monday morning eye candy: MyungJin Kim: Hortus Talisman @ Hostler Burrows




Hostler Burrows and Ago Projects are pleased to announce MyungJin Kim: Hortus Talisman, a solo exhibition presented in Hostler Burrows’ Los Angeles gallery at 6819 Melrose Ave. The artist will be in attendance for an opening reception on September 22, from 6 to 8 pm.

In this current body of work, Kim sculpts organically shaped bas-relief clay vessels in warm, earthy terracotta. While the themes in her work are archetypal, the artists filters and distills information from her immediate surroundings and cultural history as poignant subject matter in her art. Her narrative vessels depict a primal botanical landscape inspired by the Jurassic era vegetation in her garden and around Los Angeles. For the exhibition, she has created two of her most monumentally scaled works to date, each standing over six feet tall.

Deeply embedded in Korean culture is the shamanistic practice of strategically placing symbolically meaningful paintings, drawings and special objects in the home or temple as talisman for protection. The gallery installation engages this symbolic practice. Kim has covered the walls with paintings of ancient plants from her garden, enveloping her ceramic sculptures within the space. In using the same visual language as the vessels, Kim’s murals transform the architecture of the room, evoking the immersive environment of her own garden.

Kim has long been interested in painting styles from both the East and West. Korean “Minhwa” are mysteriously beautiful Chosun dynasty folk paintings which have been influential in her practice. In particular, 19th century “Whajodo” are symbolic folk paintings that include landscapes with lush flowers and pairs of birds who are “mated for life”. They offer the promise of prosperity, longevity and happiness.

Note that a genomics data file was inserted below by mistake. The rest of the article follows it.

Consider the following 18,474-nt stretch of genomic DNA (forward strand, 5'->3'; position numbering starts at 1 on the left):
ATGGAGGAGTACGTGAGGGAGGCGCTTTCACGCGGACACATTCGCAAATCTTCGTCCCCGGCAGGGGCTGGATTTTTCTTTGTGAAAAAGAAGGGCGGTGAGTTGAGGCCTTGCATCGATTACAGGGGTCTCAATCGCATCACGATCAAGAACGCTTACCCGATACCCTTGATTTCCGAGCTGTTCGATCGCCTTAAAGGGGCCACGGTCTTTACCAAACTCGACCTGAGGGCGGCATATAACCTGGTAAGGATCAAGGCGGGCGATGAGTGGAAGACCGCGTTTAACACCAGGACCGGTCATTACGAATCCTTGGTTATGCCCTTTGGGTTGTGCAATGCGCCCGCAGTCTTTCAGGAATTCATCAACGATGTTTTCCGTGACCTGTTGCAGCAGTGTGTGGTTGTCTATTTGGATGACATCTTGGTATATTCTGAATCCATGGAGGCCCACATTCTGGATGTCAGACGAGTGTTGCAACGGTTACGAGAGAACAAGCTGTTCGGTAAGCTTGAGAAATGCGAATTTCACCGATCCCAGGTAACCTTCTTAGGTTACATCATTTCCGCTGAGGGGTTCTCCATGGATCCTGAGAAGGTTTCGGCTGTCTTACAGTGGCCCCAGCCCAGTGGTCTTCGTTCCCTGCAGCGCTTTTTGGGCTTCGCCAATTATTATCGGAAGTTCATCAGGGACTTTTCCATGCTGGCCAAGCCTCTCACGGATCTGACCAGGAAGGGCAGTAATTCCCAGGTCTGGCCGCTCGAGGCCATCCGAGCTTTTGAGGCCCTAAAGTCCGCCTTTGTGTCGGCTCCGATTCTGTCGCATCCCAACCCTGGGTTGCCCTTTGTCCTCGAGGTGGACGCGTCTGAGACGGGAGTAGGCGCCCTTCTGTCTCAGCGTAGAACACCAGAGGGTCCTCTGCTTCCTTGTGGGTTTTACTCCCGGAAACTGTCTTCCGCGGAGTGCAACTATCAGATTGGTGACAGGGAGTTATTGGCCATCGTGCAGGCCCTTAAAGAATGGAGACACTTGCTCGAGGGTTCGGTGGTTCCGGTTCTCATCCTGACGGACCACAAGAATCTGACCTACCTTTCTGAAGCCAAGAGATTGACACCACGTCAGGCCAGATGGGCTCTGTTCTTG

MyungJin Kim (b. 1975, South Korea) received her MFA in ceramics from Seoul National University in 2002, after which she moved to Los Angeles. Kim has been an artist in residence at the prestigious Archie Bray Foundation on numerous occasions from 2011 to 2018. She currently lives and maintains a studio and garden in San Pedro, CA. Kim’s work is included in the Jordan Schnitzer Museum of Art, Eugene, OR; Archie Bray Foundation Collection, Helena, MT; Pizzuti Collection, Columbus, OH; Sonny Kamm Teapot Collection, Los Angeles, CA; as well as numerous private collections across the United States.

monday morning eye candy: Vero Córdoba

entre puerperio y pandemia voy materializando algunas imágenes que venían dando vueltas. Me interesa ser cronista de nuestra época a través de estas cerámicas. Hay días que siento esperanza, otros días me levanto apocalíptica. En ese vaivén total voy creando.
esta obra se llama “E – pacheta / Nosotrxs no comemos baterías”, forma parte de la serie “cuerpo/territorio” y deviene de algunas lecturas en relación al conflicto de comunidades andinas con la devastación de los ecosistemas de salares. La fiebre del litio que le dicen.
En el contexto actual global de extractivismo, la obra se propone reflexionar en torno a la tensión natural / artificial y la explotación de bienes naturales comunes entendidos como materias primas, como recursos económicos, expropiables, explotables, exportables, convirtiendo a determinados territorios en zonas de sacrificio. En tiempos de terricidio, hiperconectividad, energías “limpias” y pandemia, ¿cómo cuidamos y defendemos lo común? ¿cómo es posible la continuidad de la vida en los territorios?

Between the puerperium and the pandemic, I am materializing some images that have been going around. I am interested in being a chronicler of our time through these ceramics. There are days I feel hope, other days I wake up apocalyptic. In that total swing I am creating. . This work is called “E – pacheta / We don’t eat batteries”, it is part of the series “body/territory” and comes from some readings in relation to the conflict of Andean communities with the devastation of salt flat ecosystems. The lithium fever they call it. . In the current global context of extractivism, the work aims to reflect on the natural/artificial tension and the exploitation of common natural assets understood as raw materials, as economic resources, expropriated, exploitable, exportable, turning certain territories into areas of sacrifice. In times of terricide, hyperconnectivity, “clean” energies and pandemic, how do we take care of and defend the common? How is the continuity of life in the territories possible?